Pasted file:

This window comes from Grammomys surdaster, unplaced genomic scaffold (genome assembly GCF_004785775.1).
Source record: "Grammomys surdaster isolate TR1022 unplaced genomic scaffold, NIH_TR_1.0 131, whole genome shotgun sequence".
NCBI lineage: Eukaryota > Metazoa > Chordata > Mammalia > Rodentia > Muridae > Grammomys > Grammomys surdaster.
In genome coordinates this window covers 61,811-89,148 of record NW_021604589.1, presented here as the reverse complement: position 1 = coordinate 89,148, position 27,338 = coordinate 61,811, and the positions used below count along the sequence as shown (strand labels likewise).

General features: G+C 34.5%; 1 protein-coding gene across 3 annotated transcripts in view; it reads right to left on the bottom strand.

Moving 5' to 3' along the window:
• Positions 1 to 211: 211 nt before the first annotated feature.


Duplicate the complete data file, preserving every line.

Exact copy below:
This window comes from Grammomys surdaster, unplaced genomic scaffold (genome assembly GCF_004785775.1).
Source record: "Grammomys surdaster isolate TR1022 unplaced genomic scaffold, NIH_TR_1.0 131, whole genome shotgun sequence".
NCBI lineage: Eukaryota > Metazoa > Chordata > Mammalia > Rodentia > Muridae > Grammomys > Grammomys surdaster.
In genome coordinates this window covers 61,811-89,148 of record NW_021604589.1, presented here as the reverse complement: position 1 = coordinate 89,148, position 27,338 = coordinate 61,811, and the positions used below count along the sequence as shown (strand labels likewise).

General features: G+C 34.5%; 1 protein-coding gene across 3 annotated transcripts in view; it reads right to left on the bottom strand.

Moving 5' to 3' along the window:
• Positions 1 to 211: 211 nt before the first annotated feature.